What Is Law?
Law is a system of rules created and enforced by social or governmental institutions to regulate behavior. Its precise definition is a subject of longstanding debate. Law is often described as a system of justice, though it can also be seen as a form of control, an institution that seeks to prevent disorder and promote prosperity by regulating trade, commerce, and other aspects of society. Generally, it is considered to be a system of enforceable rights and duties that is created and maintained by societal institutions, including governments and private organizations, and is regulated by courts.
Among the most important aspects of law are its logical structure, procedural integrity, and fairness. A logically sound legal rule is one that is clear and well publicized, has a consistent application, and is free from conflicts of interest. Procedural integrity means that the rules of law are administered and adjudicated fairly, impartially, and efficiently. Fairness is a critical component of law because it ensures that all people, whether government employees or members of the public, are treated equally in accordance with the rule of law.
Another important aspect of law is its legitimacy. The legal system is legitimate when it reflects the views and values of the majority of the population in a jurisdiction. In addition, it is legitimate when it respects fundamental human rights and the freedom of speech, religion, and conscience. Finally, it is legitimate when the law is based on principles of natural justice and due process.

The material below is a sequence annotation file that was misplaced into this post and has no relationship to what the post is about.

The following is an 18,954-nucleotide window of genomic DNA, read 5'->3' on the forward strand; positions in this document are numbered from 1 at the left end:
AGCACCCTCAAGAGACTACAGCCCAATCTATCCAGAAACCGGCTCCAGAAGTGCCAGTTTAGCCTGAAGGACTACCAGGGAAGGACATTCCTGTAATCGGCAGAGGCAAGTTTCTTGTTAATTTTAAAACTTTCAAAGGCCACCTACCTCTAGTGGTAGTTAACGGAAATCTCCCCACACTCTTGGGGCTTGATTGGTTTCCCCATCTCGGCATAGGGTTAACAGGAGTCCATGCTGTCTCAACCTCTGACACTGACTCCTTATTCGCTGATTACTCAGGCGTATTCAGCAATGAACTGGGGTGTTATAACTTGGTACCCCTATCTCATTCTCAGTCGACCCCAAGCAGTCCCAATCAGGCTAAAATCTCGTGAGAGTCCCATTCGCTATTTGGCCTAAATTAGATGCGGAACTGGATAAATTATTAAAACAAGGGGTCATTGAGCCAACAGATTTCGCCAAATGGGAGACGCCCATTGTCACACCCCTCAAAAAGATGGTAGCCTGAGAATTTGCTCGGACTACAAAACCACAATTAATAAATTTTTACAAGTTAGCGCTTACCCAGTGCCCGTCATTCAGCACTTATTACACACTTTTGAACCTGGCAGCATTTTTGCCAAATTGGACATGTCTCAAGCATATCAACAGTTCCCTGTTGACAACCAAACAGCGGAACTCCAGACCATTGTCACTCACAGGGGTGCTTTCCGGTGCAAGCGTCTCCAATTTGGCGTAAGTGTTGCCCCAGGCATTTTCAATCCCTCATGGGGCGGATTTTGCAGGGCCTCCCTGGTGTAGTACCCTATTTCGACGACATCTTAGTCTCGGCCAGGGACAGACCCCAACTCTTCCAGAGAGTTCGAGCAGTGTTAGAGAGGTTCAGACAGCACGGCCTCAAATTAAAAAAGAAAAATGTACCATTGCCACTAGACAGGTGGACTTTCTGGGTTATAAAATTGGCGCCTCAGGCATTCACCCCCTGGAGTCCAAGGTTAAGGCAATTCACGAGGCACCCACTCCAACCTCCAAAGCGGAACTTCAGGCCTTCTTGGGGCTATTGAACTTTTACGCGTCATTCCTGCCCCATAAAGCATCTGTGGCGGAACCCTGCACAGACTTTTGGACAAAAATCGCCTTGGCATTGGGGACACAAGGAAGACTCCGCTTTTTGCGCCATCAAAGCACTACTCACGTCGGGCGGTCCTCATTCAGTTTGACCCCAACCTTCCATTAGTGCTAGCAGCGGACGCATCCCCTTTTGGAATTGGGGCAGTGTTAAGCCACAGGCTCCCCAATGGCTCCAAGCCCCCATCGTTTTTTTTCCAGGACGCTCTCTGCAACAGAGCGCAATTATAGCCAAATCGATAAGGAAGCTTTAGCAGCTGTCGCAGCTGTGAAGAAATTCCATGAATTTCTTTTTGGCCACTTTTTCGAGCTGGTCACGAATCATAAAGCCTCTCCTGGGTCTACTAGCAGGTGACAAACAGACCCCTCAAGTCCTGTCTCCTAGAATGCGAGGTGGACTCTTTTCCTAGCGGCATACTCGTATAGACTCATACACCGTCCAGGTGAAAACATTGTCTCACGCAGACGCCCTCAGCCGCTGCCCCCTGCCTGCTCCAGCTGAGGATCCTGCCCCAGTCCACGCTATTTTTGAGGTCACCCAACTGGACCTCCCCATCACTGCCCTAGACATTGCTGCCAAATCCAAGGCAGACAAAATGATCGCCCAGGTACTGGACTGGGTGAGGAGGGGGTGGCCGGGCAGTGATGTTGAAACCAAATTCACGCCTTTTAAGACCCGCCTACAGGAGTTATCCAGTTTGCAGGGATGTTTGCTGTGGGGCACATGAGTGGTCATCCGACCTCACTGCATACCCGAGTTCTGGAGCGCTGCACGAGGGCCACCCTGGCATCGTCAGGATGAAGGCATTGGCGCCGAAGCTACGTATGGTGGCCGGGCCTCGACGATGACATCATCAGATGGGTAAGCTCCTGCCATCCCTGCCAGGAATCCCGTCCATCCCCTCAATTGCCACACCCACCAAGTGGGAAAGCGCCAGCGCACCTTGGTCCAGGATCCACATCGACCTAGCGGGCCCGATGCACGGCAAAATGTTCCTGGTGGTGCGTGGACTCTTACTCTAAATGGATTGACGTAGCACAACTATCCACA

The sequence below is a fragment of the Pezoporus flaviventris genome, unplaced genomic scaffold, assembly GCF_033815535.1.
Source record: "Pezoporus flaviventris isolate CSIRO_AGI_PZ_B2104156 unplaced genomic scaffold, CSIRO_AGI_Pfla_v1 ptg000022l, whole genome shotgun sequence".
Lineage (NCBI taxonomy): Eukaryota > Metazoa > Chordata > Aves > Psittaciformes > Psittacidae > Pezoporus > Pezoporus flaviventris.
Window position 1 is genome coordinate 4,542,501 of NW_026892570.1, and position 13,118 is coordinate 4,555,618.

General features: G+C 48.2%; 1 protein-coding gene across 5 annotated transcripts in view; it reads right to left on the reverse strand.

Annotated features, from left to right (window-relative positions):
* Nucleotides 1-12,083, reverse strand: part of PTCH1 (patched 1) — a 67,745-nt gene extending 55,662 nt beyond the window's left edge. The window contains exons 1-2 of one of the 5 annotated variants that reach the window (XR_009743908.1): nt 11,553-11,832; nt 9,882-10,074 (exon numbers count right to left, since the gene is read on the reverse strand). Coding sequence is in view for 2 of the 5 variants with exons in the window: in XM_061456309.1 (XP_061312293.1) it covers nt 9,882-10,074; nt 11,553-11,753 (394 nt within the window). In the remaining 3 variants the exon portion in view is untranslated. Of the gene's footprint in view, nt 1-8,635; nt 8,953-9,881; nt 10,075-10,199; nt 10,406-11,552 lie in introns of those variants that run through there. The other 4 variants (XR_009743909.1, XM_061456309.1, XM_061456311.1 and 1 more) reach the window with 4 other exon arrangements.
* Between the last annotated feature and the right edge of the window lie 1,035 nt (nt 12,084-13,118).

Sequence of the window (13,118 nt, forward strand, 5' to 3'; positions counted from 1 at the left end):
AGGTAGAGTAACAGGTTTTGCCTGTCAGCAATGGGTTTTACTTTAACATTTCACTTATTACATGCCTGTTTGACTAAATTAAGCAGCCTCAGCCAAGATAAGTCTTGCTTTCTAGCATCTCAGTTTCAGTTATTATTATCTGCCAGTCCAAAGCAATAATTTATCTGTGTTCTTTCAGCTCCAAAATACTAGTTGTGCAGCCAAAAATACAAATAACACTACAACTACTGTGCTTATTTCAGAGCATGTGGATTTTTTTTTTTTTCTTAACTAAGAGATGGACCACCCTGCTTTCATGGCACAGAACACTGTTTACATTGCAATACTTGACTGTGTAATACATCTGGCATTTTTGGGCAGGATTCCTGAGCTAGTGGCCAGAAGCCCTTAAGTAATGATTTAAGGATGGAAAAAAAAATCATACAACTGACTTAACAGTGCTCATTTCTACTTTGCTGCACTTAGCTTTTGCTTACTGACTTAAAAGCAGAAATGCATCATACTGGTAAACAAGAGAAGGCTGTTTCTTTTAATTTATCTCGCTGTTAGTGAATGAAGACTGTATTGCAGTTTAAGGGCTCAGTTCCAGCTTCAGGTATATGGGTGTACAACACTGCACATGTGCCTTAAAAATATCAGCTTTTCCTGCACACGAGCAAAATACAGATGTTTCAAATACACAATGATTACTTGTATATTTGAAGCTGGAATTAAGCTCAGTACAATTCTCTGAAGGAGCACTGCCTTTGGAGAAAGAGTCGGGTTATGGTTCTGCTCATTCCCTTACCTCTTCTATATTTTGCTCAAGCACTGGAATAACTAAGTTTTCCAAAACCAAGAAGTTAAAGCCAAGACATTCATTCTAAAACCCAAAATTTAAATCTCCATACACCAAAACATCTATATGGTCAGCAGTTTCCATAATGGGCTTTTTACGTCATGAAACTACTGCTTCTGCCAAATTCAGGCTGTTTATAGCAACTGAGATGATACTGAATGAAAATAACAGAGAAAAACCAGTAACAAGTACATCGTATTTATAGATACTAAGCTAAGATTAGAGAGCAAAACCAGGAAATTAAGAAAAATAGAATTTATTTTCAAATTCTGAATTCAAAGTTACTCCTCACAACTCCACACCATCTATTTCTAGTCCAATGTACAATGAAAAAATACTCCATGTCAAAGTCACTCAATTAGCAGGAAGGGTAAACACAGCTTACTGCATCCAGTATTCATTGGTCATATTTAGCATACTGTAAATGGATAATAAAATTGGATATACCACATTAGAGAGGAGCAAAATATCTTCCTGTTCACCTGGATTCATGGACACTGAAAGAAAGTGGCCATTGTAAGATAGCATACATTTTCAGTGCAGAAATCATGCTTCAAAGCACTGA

In law, a legal right is an entitlement that confers normative power on its holder. This power is usually defined as the capacity to change and create legal positions, relations, and norms (Hohfeld 1919: 50-57). Typically, a legal right correlates to a correlative duty, which may be vested or not. For example, surviving children of a decedent hold a legal right to a share in the estate if and only if the executor of the estate has not already distributed the shares to other beneficiaries (MacCormick 1982: 163).
Law is a vast topic that covers many aspects of the human experience. The most common branches of law include contract law, property law, and criminal law. Contract law regulates the exchange of goods and services, ranging from purchasing a bus ticket to trading options on a stock market. Property law defines people’s rights and duties toward tangible property, such as land or buildings, and intangible property, such as bank accounts or stocks. Criminal law, on the other hand, regulates conduct that is against the moral and ethical standards of a community and provides punishment to offenders. Aside from these main areas, there are other specialized fields of law such as administrative law, international law, and constitutional law. In general, laws are constantly changing to adapt to social changes and meet the needs of a community. This is a continuous process that requires an ongoing effort to maintain the integrity of the law.